While Common Core may not be mandated, most states already have developed tests to measure the standards or are using the two national tests.

The brief discussion of testing acknowledged concern about over the impact of testing and will encourage states to enact limits.  The committee members, however, stated that federal testing requirements were not the problem.  The problem was the use of test scores for accountability.  The authority for how test scores will be used is returned to the states.  This does not mean that currently mandated accountability systems for grading teachers, schools, and districts are gone.  They just are not federally mandated.

Remember that the Florida legislature stated that its tests were not the problem, the problem was over testing in the districts.  Districts state that the amount of testing is due to the requirements to use scores for teacher evaluations.  Florida’s 2016 legislative session could be interesting.  Annual testing will not disappear.  How scores are used could change.

I watched today.   Some amendments were approved by both the House and Senate committee members that are of particular interest were approved:

Rep. Thompson:  Study Title I funding formulas

Sen. Enzi: Study early childhood program overlap

Rep. Bonamici: Include arts and interdisciplinary course content in Title IV STEM programs

Sen. Bennett:  Place caps on the amount of testing time required

There were a few other amendments related to teacher training for the appropriate use of student data and extending dual enrollment for ELL students.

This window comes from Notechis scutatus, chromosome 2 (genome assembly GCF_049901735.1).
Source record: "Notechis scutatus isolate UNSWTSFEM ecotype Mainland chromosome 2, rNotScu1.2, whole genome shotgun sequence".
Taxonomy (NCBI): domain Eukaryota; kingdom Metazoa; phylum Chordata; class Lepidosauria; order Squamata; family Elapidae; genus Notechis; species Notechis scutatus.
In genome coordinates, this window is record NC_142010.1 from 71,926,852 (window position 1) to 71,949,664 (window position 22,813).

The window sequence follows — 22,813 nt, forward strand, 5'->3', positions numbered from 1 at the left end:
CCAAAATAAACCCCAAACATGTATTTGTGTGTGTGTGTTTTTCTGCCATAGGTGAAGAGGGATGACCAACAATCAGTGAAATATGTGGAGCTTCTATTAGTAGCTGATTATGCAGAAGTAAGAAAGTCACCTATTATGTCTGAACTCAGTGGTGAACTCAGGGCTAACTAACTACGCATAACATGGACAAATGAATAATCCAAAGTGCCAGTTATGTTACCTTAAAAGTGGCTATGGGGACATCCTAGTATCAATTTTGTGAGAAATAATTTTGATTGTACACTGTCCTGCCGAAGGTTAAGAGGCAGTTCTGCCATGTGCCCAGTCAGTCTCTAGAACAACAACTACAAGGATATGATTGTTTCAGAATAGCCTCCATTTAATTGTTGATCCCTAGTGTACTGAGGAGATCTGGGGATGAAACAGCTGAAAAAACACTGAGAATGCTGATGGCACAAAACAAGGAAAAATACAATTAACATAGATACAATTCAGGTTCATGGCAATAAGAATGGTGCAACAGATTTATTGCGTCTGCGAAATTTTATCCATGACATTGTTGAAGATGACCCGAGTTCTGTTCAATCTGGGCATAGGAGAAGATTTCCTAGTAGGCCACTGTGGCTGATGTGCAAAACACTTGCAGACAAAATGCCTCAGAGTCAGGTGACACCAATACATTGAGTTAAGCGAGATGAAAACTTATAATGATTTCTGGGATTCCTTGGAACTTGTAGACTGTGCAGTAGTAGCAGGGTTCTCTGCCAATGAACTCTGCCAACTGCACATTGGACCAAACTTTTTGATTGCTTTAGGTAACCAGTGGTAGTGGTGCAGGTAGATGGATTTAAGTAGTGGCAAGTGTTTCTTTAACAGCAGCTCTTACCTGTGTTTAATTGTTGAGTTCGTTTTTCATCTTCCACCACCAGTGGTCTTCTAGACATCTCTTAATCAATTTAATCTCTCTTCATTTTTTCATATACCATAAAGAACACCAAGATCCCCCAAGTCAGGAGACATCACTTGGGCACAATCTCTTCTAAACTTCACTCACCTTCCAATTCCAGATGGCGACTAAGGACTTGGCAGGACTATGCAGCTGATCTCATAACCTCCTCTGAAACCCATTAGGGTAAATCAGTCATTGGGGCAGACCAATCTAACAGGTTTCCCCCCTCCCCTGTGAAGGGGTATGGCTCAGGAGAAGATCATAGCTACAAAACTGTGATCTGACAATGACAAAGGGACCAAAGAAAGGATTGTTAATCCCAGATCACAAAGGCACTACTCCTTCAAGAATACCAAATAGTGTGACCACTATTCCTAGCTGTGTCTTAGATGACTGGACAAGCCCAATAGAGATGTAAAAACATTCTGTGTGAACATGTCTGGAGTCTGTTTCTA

U.S. DOE: Testing Action Plan

hat-157980_1280The Fact Sheet on federal plans to reform the over emphasis on testing was released yesterday.  The approach to school and teacher accountability has shifted from a strong emphasis on annual state assessments to one that uses multiple measures in ‘innovative’ ways.  The principles for testing are those one would expect:  tests should be worth taking, high quality, time limited, fair, transparent, one of multiple measures, and tied to improvement of learning.

Reading closely, it is apparent that annual testing remains for reading, writing, science and math.  The use of test scores to evaluate the achievement of students in diverse groups and to determine which schools need additional support remains.  There are, however, cracks in the system.

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President Obama Calls for a Cap on Testing, or does he?

dmbtestIs there hope that the testing craze may have peaked?  Finally, a reputable study has reported that tests are overwhelming public schools.  Teachers, students and parents have been saying so for several years.  Their voices have reached the top.  Today, the Council on Great City Schools released its preliminary report of a survey of testing practices.  President Obama also says there is too much testing.  Read the fine print.  What is really being said?

Here are some findings from the Great City Schools report:

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Ohio Citizens Fight Back Against Charter Corruption

money-40603_1280The exploitation by charter school management companies in Ohio makes Florida  look not quite so bad.  Understanding the problems and the difficulty of correcting them is essential.  Ohio citizens got the message and acted.  Their legislature finally approved a strongly opposed measure to hold charter management companies more accountable.  For one thing, they now have to disclose how they spend all the money that is transferred to them from the charter schools.

Many of use do not realize that school boards transfer money to a charter school non-profit organization.  The non-profit is audited, but only on how they spend money.  The boards of the non-profit often subcontract (between 90 to 95% of their money) to a for-profit management company to run the school.  They run everything including hiring teachers, managing money, building or leasing facilities, and most often providing curriculum materials.   The management company is private, so they do not have to reveal where they spend the money or how much profit they earn.  For example, the for-profit company may charge the school twenty to thirty percent of its budget for facilities that actually cost much less.